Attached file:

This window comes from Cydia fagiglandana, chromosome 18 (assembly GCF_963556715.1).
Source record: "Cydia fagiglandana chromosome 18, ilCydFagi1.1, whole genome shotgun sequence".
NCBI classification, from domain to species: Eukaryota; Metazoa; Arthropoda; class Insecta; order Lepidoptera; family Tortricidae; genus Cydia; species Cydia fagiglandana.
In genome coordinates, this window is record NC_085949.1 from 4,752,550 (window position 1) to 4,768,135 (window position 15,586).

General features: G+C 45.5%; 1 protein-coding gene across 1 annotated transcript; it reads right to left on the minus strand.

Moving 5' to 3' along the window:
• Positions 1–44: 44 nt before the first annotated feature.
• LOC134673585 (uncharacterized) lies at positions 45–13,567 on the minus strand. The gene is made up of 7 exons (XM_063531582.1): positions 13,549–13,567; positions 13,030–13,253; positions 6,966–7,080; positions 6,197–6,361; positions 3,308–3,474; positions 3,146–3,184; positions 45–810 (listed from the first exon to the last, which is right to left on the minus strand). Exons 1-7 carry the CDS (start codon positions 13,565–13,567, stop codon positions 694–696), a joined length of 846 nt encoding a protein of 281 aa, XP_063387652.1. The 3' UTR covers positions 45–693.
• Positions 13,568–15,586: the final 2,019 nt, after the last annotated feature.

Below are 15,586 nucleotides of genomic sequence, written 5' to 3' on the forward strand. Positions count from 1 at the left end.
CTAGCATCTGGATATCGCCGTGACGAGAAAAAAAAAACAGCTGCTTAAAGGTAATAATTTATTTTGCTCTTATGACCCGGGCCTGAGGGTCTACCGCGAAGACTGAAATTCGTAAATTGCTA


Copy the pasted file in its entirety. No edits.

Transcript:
This window comes from Cydia fagiglandana, chromosome 18 (assembly GCF_963556715.1).
Source record: "Cydia fagiglandana chromosome 18, ilCydFagi1.1, whole genome shotgun sequence".
NCBI classification, from domain to species: Eukaryota; Metazoa; Arthropoda; class Insecta; order Lepidoptera; family Tortricidae; genus Cydia; species Cydia fagiglandana.
In genome coordinates, this window is record NC_085949.1 from 4,752,550 (window position 1) to 4,768,135 (window position 15,586).

General features: G+C 45.5%; 1 protein-coding gene across 1 annotated transcript; it reads right to left on the minus strand.

Moving 5' to 3' along the window:
• Positions 1–44: 44 nt before the first annotated feature.
• LOC134673585 (uncharacterized) lies at positions 45–13,567 on the minus strand. The gene is made up of 7 exons (XM_063531582.1): positions 13,549–13,567; positions 13,030–13,253; positions 6,966–7,080; positions 6,197–6,361; positions 3,308–3,474; positions 3,146–3,184; positions 45–810 (listed from the first exon to the last, which is right to left on the minus strand). Exons 1-7 carry the CDS (start codon positions 13,565–13,567, stop codon positions 694–696), a joined length of 846 nt encoding a protein of 281 aa, XP_063387652.1. The 3' UTR covers positions 45–693.
• Positions 13,568–15,586: the final 2,019 nt, after the last annotated feature.

Below are 15,586 nucleotides of genomic sequence, written 5' to 3' on the forward strand. Positions count from 1 at the left end.
CTAGCATCTGGATATCGCCGTGACGAGAAAAAAAAAACAGCTGCTTAAAGGTAATAATTTATTTTGCTCTTATGACCCGGGCCTGAGGGTCTACCGCGAAGACTGAAATTCGTAAATTGCTA